Overcoming Writer’s Block: One Mother’s Dream and Dilemma

by Tanya Manning-Yarde, Ph.D

Tonya Johnson

After leaving the workforce in 1997 to raise children, Tonya Johnson is resuscitating her dream deferred.  Her endeavor is challenging.  She aspires to be a writer/editor in a highly competitive industry, seeks full-time employment when jobs are scarce, with minimal disruption to her family.  In this second article about stay-at home and work-at-home moms (SAHM/WAHMs), Tonya shares how she stokes her dream’s embers and creates employment opportunities, while giving back to her community and maintaining family life.

Tonya’s publishing experience began in the early 1990s in sales and advertising for Fairchild Publications, then Brand Marketing, Salon News, and Creative Designer magazines.  These experiences provided “an overall picture of the magazine business and how it is run,” but few opportunities for editorial writing.  Ironically, being a SAHM now serves “as an opportunity to launch my writing career and do the writing I wanted to do.”  She can initiate her own writing projects and “start to get my work out there, to pitch ideas and break into the editorial industry.”

In her early years as a SAHM, Tonya vigilantly kept abreast of the writing industry.  With young kids in tow, she frequented Barnes and Nobles, following market trends, scouring new publications for potential leads, and researching industry publications.  She sent query letters and pitches to editors hoping to land writing jobs.  In 2004, national and international magazines Iona and Aspire began hiring her as a freelancer. She interviewed celebrities Victoria Rowell and Hill Harper and wrote book reviews.  Later she was hired to write an article for the New Jersey Star Ledger and articles for Black Enterprise’s online edition.

Albeit nonpaying, Tonya advocates volunteerism as a means to build one’s career.  In 2003, Jean Nash Wells, editor-in-chief and co-founder of Positive Community, asked Tonya to write feature articles and columns.  Tonya credits Ms. Wells with her “big break”; from it she began building her portfolio of writing clips and reputation.  In 2008, while her children attended Watchung Elementary School, Tonya became a school level advocate for the Montclair Public Schools Health and Wellness Partnership. Hearing of Tonya’s writing skills, she was asked to become a writing consultant for its communications. For two years she wrote promotions and articles covering different school level and annual events.

Although seeking full-time employment for several years, Tonya uses her current part-time job as an editorial assistant and columnist to foster future prospects. In 2010 she began working for The Item of Millburn and Short Hills, a news publication of the North Jersey Media Group, writing articles about community and religious events as well as obituaries.  Through this practical experience she “knows what it is to get a newspaper out, to work on the page layouts” and is “learning even more about editing and proofreading.”  This allows Tonya to promote herself as a consistently employed newsroom writer.  “With it being so hard to break in all the time, at least now this is the one thing I have to say that I actually have worked in an editorial office.”

Tonya is equally devoted to inspiring children to read. In 2006, she coordinated and co-hosted an author reading series at her kids’ elementary school for its annual Black History Month celebration. Recently she created a themed party for her daughter’s birthday, featuring adolescent literature author Crystal Velasquez.  Ms. Velasquez read from and shared copies of her recent book Your Life but Sweeter, discussed her writing process, and created with the girls a variety of homemade pastries.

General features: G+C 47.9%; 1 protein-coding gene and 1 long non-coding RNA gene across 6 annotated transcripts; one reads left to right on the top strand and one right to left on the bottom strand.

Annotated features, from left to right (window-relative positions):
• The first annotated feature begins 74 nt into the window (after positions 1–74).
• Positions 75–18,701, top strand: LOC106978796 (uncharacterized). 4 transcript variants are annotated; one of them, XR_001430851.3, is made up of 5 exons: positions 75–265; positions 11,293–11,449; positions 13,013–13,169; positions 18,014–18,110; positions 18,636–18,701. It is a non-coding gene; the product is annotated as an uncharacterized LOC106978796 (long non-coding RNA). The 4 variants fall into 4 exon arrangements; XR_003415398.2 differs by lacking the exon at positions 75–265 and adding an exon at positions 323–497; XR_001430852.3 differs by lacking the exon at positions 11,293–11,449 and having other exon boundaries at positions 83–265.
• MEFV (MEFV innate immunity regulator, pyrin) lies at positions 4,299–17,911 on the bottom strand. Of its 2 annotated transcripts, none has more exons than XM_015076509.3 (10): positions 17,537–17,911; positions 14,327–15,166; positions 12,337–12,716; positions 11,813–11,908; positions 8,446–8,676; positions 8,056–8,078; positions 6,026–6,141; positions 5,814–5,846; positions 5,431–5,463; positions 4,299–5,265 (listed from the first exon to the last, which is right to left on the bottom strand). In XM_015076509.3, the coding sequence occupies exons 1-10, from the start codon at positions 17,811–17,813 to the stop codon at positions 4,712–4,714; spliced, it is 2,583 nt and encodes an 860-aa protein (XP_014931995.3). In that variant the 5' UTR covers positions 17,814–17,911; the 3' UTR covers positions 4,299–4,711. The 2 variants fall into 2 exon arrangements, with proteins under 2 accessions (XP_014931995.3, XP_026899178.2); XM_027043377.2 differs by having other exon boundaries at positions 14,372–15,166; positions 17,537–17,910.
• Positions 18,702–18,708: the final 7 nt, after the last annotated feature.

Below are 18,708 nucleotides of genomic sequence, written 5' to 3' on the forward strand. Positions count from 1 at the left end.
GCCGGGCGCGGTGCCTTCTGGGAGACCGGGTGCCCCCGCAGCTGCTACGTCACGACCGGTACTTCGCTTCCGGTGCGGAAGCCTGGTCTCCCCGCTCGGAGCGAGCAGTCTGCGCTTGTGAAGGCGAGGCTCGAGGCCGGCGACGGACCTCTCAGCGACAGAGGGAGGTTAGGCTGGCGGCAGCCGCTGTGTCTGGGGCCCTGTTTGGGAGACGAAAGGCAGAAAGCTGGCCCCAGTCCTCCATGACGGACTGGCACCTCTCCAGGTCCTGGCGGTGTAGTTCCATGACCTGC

Tonya believes children need role models, and literature can provide them.  “There needs to be more books about people our kids have never heard of, buried in history or not even out there.”  In 2005 she began drafting a children’s biography of late playwright August Wilson.  “Children might learn something from his life, such as never giving up, always following your passion in life, which is what he always did.” She is conducting and transcribing interviews of family members and people involved in Wilson’s life, completing a draft by year’s end.

With teenage children, carving out time to write has become easier because they are more independent, but remains challenging because of their school programs and extra-curricular activities.  She is not able to keep to a writing routine or schedule.  Consequently, she writes very early in the morning or late at night, and keeps a notebook to archive, retrieve and revisit ideas.

Tonya and husband Gerald of nearly 17 years work as partners to maintain their family.  Weekly they study the Bible, extrapolating life lessons.  They eat dinner together.  As a couple, they carve out time for nighttime walks to talk about their days and make plans for their family. Favorite family pastimes include movies and baseball games. They attend church and frequent local, cultural and educational events.  Tonya makes “dates” with each of her children to spend one-on-one time supporting each kid’s artistic interests.

The decision to become a SAHM has its rewards and sacrifices. However, through volunteerism, freelancing, part-time employment, personal writing projects and public service, Tonya has been able to successfully invest in career, community, and family.

Tonya Johnson can be reached at

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